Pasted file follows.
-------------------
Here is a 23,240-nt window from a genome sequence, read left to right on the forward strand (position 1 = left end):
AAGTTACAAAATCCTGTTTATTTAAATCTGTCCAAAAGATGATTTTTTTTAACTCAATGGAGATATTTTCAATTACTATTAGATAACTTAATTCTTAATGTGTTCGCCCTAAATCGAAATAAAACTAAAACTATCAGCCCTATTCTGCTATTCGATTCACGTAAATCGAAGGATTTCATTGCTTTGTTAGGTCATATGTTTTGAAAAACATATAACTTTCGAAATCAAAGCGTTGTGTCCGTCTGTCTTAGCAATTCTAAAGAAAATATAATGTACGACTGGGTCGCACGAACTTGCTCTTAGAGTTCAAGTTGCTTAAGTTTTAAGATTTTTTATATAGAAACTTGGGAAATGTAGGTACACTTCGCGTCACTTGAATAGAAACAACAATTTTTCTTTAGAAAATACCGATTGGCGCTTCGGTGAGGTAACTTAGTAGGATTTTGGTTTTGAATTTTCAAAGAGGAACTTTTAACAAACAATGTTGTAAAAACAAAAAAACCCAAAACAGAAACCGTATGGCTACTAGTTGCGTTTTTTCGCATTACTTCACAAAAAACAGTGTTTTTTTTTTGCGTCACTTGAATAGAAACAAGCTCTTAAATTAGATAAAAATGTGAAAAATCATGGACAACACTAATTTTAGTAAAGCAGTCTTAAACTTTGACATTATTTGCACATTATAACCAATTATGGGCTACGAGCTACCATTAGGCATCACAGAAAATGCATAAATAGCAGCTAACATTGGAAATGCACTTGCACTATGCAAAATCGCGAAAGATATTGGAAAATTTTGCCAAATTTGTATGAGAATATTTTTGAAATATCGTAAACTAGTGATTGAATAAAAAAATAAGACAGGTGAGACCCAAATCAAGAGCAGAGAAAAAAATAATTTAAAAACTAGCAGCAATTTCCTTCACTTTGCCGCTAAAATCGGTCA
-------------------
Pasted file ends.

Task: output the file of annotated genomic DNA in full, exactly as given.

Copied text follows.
Here is a 23,240-nt window from a genome sequence, read left to right on the forward strand (position 1 = left end):
AAGTTACAAAATCCTGTTTATTTAAATCTGTCCAAAAGATGATTTTTTTTAACTCAATGGAGATATTTTCAATTACTATTAGATAACTTAATTCTTAATGTGTTCGCCCTAAATCGAAATAAAACTAAAACTATCAGCCCTATTCTGCTATTCGATTCACGTAAATCGAAGGATTTCATTGCTTTGTTAGGTCATATGTTTTGAAAAACATATAACTTTCGAAATCAAAGCGTTGTGTCCGTCTGTCTTAGCAATTCTAAAGAAAATATAATGTACGACTGGGTCGCACGAACTTGCTCTTAGAGTTCAAGTTGCTTAAGTTTTAAGATTTTTTATATAGAAACTTGGGAAATGTAGGTACACTTCGCGTCACTTGAATAGAAACAACAATTTTTCTTTAGAAAATACCGATTGGCGCTTCGGTGAGGTAACTTAGTAGGATTTTGGTTTTGAATTTTCAAAGAGGAACTTTTAACAAACAATGTTGTAAAAACAAAAAAACCCAAAACAGAAACCGTATGGCTACTAGTTGCGTTTTTTCGCATTACTTCACAAAAAACAGTGTTTTTTTTTTGCGTCACTTGAATAGAAACAAGCTCTTAAATTAGATAAAAATGTGAAAAATCATGGACAACACTAATTTTAGTAAAGCAGTCTTAAACTTTGACATTATTTGCACATTATAACCAATTATGGGCTACGAGCTACCATTAGGCATCACAGAAAATGCATAAATAGCAGCTAACATTGGAAATGCACTTGCACTATGCAAAATCGCGAAAGATATTGGAAAATTTTGCCAAATTTGTATGAGAATATTTTTGAAATATCGTAAACTAGTGATTGAATAAAAAAATAAGACAGGTGAGACCCAAATCAAGAGCAGAGAAAAAAATAATTTAAAAACTAGCAGCAATTTCCTTCACTTTGCCGCTAAAATCGGTCA